Favorite films for the year 2002
The thing about "Adaptation" that thrilled me the most was its unique look at the screenwriting
process. The torment Charlie Kaufman (Nicolas Cage playing the actual screenwriter) puts himself through to adapt Susan
Orlean's (Meryl Streep playing the actual author of "The Orchid Theif") book "The Orchid Theif," is vividly
realized on screen. Nicolas Cage gives a fantastic performance, reminding everyone that he can act when he wants
to. He plays two complex characters, Kaufman and his fictional twin brother Donald, with ease. Each character
is its own separate entity. Cage disappears into both roles, stripping himself of any stylized cool he relies
on for his action blockbusters. The direction is detailed, but also wide open, allowing the actors to act, but keeping
them in character always. The script is terriffic and I'd be hard pressed to say this wasn't the best film I saw
in 2002 as well as my favorite.
Chaging Lanes is a thriller that keeps a hold on the drama it has to have to work. Ben
Affleck gives an performance worthy of an Oscar nomination. His performance peels away the layers like an onion until
we reach the character's true self, similar to the self discovery his character experiences in the actual film. Samuel
L. Jackson throws away his suave coolness that he relied on in films like "Pulp Fiction," "Jackie Brown," and "Shaft."
He's just a regular Joe (or Doyle if you want to get specific about it) trying to make repairs on the life that he had spent
years tearing apart. As he slowly falls back into old habits, we feel for him and want him to get the family he sees
leaving him. It's a film that serves as a expertly written morality play more than anything else. It keeps you
entertained with its action while touching you with its drama.
3.Igby Goes Down
Igby Goes Down is the modern day Catcher in the Rye. That's a compliment.
Catcher is the piece of literature frequently referenced as the pinnacle of written teenage angst.
If that's true, Igby is the modern day pinnacle of filmed teenage angst. The ensemble cast is incredible, carried by
the breakthrough performance of the title character played by Kieran Culkin. A teenage on the lam in New York...yep,
that's so similar to Catcher that it's eerie. But, while the feel and setting of the book and the film are alike, Igby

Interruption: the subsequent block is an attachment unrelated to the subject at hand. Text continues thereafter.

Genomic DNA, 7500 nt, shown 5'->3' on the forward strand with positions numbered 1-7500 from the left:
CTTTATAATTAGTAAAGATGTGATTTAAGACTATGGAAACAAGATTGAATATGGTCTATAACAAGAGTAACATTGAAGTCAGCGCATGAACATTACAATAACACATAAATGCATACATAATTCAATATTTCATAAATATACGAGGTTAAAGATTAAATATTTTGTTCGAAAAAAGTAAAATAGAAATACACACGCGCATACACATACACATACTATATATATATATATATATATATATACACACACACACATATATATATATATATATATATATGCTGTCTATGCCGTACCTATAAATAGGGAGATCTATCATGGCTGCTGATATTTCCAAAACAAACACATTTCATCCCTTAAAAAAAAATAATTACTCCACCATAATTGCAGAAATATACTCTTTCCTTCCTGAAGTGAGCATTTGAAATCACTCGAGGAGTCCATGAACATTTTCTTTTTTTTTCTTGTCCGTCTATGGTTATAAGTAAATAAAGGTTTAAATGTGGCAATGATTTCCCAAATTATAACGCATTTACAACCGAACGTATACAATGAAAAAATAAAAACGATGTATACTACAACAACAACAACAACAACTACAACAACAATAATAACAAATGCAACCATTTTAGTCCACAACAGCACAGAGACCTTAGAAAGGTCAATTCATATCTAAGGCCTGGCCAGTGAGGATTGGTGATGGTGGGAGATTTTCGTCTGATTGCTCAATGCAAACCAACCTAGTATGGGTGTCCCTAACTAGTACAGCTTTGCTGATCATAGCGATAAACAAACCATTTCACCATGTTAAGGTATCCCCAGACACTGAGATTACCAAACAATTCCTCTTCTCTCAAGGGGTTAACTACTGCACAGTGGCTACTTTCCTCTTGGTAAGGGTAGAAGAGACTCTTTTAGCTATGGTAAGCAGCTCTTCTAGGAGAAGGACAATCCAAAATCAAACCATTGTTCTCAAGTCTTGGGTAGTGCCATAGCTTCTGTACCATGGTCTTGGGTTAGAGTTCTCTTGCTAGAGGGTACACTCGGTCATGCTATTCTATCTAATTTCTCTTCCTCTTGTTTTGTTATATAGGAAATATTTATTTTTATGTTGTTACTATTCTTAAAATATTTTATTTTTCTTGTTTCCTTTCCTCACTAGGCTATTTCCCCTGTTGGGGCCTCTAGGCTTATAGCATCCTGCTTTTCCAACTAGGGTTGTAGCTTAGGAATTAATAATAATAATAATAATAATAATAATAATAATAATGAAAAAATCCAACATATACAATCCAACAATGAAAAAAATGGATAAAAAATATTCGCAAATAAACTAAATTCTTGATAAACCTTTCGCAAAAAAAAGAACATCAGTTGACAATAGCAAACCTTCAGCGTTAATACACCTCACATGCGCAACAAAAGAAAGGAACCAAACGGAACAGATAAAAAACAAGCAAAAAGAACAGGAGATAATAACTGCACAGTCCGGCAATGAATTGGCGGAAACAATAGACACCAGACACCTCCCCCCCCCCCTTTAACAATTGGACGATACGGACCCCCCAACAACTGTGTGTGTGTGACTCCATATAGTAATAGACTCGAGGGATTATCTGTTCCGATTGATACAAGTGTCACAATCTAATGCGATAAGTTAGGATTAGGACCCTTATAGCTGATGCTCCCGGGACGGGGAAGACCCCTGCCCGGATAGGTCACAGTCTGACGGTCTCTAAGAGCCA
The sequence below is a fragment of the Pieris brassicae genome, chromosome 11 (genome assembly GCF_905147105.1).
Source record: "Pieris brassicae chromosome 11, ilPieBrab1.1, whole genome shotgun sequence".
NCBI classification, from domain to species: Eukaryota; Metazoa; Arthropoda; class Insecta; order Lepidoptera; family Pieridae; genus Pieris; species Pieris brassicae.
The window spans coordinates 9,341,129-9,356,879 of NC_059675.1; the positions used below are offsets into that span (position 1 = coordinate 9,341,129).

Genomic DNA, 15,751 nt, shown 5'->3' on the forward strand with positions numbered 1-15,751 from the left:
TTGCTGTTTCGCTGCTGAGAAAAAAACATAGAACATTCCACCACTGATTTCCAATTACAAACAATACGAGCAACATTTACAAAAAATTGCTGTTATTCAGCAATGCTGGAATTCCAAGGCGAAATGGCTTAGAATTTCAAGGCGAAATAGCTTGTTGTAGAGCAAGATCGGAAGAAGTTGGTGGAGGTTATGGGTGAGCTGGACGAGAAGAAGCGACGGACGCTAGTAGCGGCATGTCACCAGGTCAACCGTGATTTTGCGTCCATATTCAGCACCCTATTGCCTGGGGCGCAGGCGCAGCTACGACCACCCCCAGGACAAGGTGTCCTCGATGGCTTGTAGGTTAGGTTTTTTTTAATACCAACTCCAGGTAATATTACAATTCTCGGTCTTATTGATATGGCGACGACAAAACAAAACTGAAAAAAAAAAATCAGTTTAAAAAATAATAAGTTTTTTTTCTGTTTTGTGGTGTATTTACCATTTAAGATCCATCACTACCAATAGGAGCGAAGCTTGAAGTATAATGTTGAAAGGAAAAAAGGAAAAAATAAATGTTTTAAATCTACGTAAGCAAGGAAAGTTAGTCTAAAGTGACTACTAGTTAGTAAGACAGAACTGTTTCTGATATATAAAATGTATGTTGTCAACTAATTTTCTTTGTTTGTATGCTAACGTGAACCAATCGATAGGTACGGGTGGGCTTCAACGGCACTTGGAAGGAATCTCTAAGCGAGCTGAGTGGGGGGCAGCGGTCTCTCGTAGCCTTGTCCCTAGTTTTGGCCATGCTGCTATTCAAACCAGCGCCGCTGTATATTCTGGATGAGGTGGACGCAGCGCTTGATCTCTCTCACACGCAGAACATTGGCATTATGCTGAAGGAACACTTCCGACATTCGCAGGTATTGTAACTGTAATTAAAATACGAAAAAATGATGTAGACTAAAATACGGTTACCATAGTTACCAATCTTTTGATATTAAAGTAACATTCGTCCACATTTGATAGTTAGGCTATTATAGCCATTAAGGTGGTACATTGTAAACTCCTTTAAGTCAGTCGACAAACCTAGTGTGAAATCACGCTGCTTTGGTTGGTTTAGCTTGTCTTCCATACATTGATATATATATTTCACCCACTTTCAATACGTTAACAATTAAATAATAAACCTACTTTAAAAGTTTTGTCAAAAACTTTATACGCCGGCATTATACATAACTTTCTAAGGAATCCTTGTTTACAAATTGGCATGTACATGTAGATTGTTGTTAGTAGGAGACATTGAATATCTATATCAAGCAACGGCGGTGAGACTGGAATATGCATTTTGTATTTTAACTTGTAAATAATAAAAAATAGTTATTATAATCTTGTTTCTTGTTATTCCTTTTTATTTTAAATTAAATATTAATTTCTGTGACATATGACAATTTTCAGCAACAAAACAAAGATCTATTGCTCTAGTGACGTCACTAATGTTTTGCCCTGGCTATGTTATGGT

separates itself with a quirky set of characters and differing plot. It's the film that I think gets the teenage mind most
4.Road to Perdtition
Road to Perdition is a mob movie with the skill and the scope of The Godfather. The
film is beautifully shot by the late Conrad Hall, winner of the Oscar for best cinematograohy. If he had not have won,
I would have been outraged. It is perhaps the best shot film since American Beauty, also his handiwork. Sam
Mendes follows up his Oscar winning film debut as the director of American Beauty with another great film. Once
again, he brings out nuanced performances out of his cast, headlined by Tom Hanks, Paul Newman, and Jude Law, who all
give award worthy portrayals of mobsters and hitmen. It's a story of Father and Sons and few films say so much without
saying much at all.
5.Punch Drunk Love
Punch Drunk Love is one of two films that I have ever seen that has made me want to fall
in love. Most romantic films feel contrived, forced, whatever. The point is that the love received and given in
romantic films, especially romantic comedies, seems confined to the fantasy movie world. It never really seems
attainable to me. But the love story in Punch Drunk Love seems very real, even though the characters are extremely quirky
and the plot sometimes is exaggerated. The core themes and the relationship between Barry and Lena seems entirely
real and enviable. What more do you want from a movie than to have genuine emotions played for you on the big screen
where everything else tends to go fiction?
7.Catch me if You Can
8.The Bourne Identity
10.Reign of Fire